The best cup of coffee in Eugene
The first sip burns, but in the best of ways. A splash of half-and-half, maybe some granular sugar. Cinnamon? Honey? The next sip goes down smoothly, the heat accentuating the dark, oaky roast, the creamy hint of chocolate, a dash of salt, a punch of caffeine.
Coffee is a ritual as much as it is a beverage, and one that 54 percent of Americans over the age of 18 partake in every day according to the National Coffee Association.@@http://www.hsph.harvard.edu/multimedia/flash/2010/coffee/facts.html@@ Such a market springs up coffee places on every corner, a cafe or two claiming every block — and Eugene is no different. But with so many different beans, roasts and locations, what is it exactly that keeps customers returning to a single spot to get their coffee fix?
Barista Shea Ford, 26,@@http://projects.registerguard.com/web/newslocalnews/26485286-46/coffee-eugene-police-sleeves-crime.html.csp@@ is a four-year veteran of the coffee trade at Eugene Coffee Company who believes that baristas “sell the experience, not just a cup of coffee.”
“I support and believe in what I do,” Ford said. “That shows through when you make someone’s coffee. It’s not just what it tastes like — it’s the whole package.”
That package includes friendly service, a pleasant conversation and a genuine smile with your cup — an easy feat for the baristas at Eugene Coffee Co., who excel in reading their customers moods to establish a relationship.
Ford enjoys putting a personality behind the coffee shop’s fair-trade blend, a product of Cafe Mam, a local roaster of organic coffee from Chiapas, Mexico and Guatemala@@http://www.cafemam.com/store@@. Fair trade ensures that the price paid for coffee by roasters is cohesive with a livable wage for farmers and their families. Knowing this enables Ford and the Eugene Coffee Co. baristas to stand proudly behind their coffee when serving.
“It’s not an act,” Ford said. “The experience is more on a human level rather than just ‘this is my job, I serve you, you pay money.’ It’s more than just coffee. I care about the people that come in here.”
A cup of Eugene Coffee Co. coffee is smooth and nutty, occasionally a bit chocolatey. A medium roast, the coffee can be enjoyed black without being bitter.
The coffee shop is cozy, comfortable and cheerful, a quiet place in the midst of the busy intersection of 18th and Chambers. The atmosphere is much different than the one offered at Vero Espresso, a sprawling, open cafe with faux Victorian furniture, huge windows and charmingly creaky wood floors.
The 13th and Pearl location, a favorite among University of Oregon students, offers direct trade coffee from Stumptown Coffee Roasters.@@http://stumptowncoffee.com/location/division/@@ Stumptown, based in Portland, provides coffee purchased directly from the farmers who grow the beans across the globe.
Matt Markus, 31, has been working at Vero since it opened more than three years ago.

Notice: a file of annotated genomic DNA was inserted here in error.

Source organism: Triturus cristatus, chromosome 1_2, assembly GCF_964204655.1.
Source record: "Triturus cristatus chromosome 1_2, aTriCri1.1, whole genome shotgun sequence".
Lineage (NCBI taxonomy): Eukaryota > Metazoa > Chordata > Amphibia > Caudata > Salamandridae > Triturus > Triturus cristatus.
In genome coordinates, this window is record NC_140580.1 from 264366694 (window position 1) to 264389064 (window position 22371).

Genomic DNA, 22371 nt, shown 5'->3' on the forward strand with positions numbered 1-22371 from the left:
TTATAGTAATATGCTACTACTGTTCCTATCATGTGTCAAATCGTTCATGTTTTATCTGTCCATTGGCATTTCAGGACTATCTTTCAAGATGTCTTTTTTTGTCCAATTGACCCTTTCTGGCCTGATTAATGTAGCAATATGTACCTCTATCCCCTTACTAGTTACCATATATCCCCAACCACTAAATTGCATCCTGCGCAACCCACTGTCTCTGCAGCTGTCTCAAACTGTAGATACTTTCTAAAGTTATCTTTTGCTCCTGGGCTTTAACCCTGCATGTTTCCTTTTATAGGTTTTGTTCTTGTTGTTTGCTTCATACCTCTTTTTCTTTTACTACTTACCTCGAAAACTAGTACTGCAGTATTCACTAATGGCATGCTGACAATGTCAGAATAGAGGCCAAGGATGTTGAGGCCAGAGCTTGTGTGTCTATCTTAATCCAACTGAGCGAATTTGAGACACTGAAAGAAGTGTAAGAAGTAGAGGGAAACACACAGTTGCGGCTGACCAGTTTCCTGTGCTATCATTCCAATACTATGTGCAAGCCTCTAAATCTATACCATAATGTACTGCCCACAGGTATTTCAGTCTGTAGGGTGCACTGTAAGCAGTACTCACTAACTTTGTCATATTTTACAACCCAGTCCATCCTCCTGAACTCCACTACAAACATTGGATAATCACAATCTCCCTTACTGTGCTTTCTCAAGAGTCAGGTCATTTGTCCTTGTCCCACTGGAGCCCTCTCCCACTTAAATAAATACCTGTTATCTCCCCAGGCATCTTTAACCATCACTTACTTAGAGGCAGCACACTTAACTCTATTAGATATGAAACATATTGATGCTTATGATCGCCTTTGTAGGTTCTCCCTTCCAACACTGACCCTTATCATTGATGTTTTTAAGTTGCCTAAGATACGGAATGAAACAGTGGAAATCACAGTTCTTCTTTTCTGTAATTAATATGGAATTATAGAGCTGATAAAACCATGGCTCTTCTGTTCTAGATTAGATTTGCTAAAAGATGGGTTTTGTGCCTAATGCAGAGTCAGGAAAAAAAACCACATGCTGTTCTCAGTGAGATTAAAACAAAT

“Direct trade ensures that the most amount of money and resources go back to the farmer,” Markus said. “Stumptown sets up a relationship with the farmer. I think that is the best way to start your best cup of coffee.”
Vero coffee, all medium to light roasts, provide, according to Markus, “a more complex flavor profile.” The coffee is more citrusy than most, and provides a sweet, almost sour taste that is unusual but not at all unwelcome.
Markus, who wants to eventually work directly for Stumptown, is enthusiastic about the product he serves. “A lot of people can just clock in, but when you’re passionate about it, you provide that extra variable or satisfaction for not only the customer, but yourself.”
A man who knows well about satisfaction in serving coffee is Miguel Cortez, manager and barista at Espresso Roma. Cortez has been serving coffee out of his East 13th Avenue location since July 7, 1990.
“I train my people to be friendly and fast,” Cortez said. With Cortez, the name of the game is consistency.
“The coffee is always the same,” he said. “The same service, the same taste, no matter who makes it.”
Cortez gets his coffee from his roaster brother-in-law, Alberto “Beto” Mendoza, who can make a consistent roast from any coffee bean. Mendoza roasts out of California for all the Espresso Roma locations. He has been roasting since the early 1980s.
Roma coffee tastes the same today as it tasted two decades ago, according to Cortez. When he opened, the coffee shop boom had not yet hit Eugene.
“There were a few places,” he said. “But they did not know how to make real coffee.” Cortez took it upon himself to introduce Eugene to the proper cup. Roma coffee is strong, rich and flavorful, perfect for the mornings when it’s more difficult than normal to crawl out of bed.
Cortez said he didn’t notice any drop in business when the Starbucks opened next door; he said this is due to what he believes to be superior coffee and service. Such characteristics keep customers coming back, even a few who have been coming in every day for 22 years.
“I’m always working, day and night, no matter what,” Cortez said. “My wife and I work no matter how tired we are. I don’t want to let anyone go without drinking coffee. How can I go take my break when I see all the people waiting for coffee? I prefer that my customers come first, then me.”
Perhaps it’s the consistency, hard work and experience provided by Roma that makes an excellent cup of coffee. It might be the strong pride and uniqueness behind Vero’s beans that determines the quality of a cup. Maybe it’s things like Eugene Coffee Company’s smiling service and friendly connections between barista and customer that keep people coming back.
Between atmospheres, taste, service, speed and origins, the factors that dictate the “best cup of coffee” cannot really be narrowed down to a single solitary beverage. In any case, the Eugene coffee community is one with many levels, which, while they revolve wholeheartedly around a simple cup of Joe, make up so much more.